CAPE TOWN, South Africa (AP) — Against a backdrop of exclusive, sea-view apartments in Cape Town, South African and American researchers on Tuesday paid tribute at the spot where slaves died when the Portuguese ship that was carrying them into bondage sank in 1794.
Three divers, deterred by rain and wind that evoked the stormy conditions that wrecked the Sao Jose--Paquete de Africa slave ship, ventured a few feet (meters) into the surf of the Clifton suburb's beach to scatter sand from Mozambique in honor of the doomed slaves, who were being transported from the former Portuguese colony. The divers hugged each other and one shed tears.
The memorial was the culmination of years of digging in historical archives and into the sea floor, casting new light on the century-spanning, Atlantic slave trade, in which millions from Africa were sent to labor in the Americas at the height of European colonialism.
The submerged remnants of the Sao Jose, which was starting a grueling journey to Brazil that would have lasted months and traversed thousands of kilometers (miles), are located near one of Cape Town's most scenic beaches, in a country that emerged from white minority rule in 1994.
"It's there and it happened, right in this spot of paradise," said Albie Sachs, a former judge and anti-apartheid activist who opened his Clifton home to researchers, diplomats and journalists who attended the ceremony. "We have to look history in the face."
Sachs, who lost an arm and sight in one eye in a 1980s bombing in Mozambique by apartheid agents, said a legacy oppression is in the "sinews" of Cape Town, a popular tourist destination in a postcard setting at the southern end of Africa.
The wide windows and balcony of his home, reached by stone steps cut into a slope, overlook the area where the Sao Jose broke into pieces. Far above looms Lion's Head, a peak that draws many hikers.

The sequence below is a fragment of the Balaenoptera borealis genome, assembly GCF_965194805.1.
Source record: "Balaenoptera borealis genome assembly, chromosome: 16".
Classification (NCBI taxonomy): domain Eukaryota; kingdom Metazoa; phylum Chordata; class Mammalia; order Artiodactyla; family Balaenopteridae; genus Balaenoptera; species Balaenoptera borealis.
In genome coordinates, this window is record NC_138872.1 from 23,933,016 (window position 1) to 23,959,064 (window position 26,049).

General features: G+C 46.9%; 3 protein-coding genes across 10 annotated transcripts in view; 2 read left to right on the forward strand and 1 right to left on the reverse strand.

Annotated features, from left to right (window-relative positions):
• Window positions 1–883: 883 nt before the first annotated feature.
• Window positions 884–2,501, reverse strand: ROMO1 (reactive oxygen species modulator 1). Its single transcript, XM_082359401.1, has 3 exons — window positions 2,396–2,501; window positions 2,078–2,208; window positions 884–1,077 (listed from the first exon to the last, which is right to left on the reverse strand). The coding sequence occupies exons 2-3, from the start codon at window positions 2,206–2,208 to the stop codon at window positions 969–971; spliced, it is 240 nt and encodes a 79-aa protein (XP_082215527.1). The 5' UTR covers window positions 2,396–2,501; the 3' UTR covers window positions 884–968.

More than 400 African slaves were on board the vessel when it sank in bad weather and rough seas, according to Iziko Museums, a group based in Cape Town. About half the people on the ship perished, though the captain and crew survived.
This year, divers recovered artifacts from the ship, including shackle remnants, iron ballast and copper fastenings that held the ship together. Some items will be loaned to the Smithsonian's National Museum of African American History and Culture, which is currently under construction in Washington and which worked with Iziko Museums on the project.
"This is a place of beauty, of pleasure and also of pain," Lonnie G. Bunch III, founding director of the museum, said in Sachs' home. "For us, this is an amazing moment to bring history alive, to make sure those souls are no longer lost."
Officials have known the site of the wreck for many years. Research in archives in Portugal, Mozambique and South Africa helped confirm that it was a slave ship.
The wrecks of ships previously used to transport slaves and later refitted had been discovered in the past, but it is unique to find the remains of a ship that was active in the slave trade when it sank, according to researchers.
Standing on the beach, an American researcher surveyed the bay.
Stephen Lubkemann, associate professor of anthropology, Africana studies and international affairs at George Washington University, said the cold, churning conditions were treacherous and that "diving here is like diving in a washing machine."
The Sao Jose ran into trouble around 2 a.m. in December 1794, and the captain later recorded that "'our final solution was to crash disastrously upon the rocks,'" according to Lubkemann.
The slaves who survived, he said, were sold at auctions in the Cape Town area.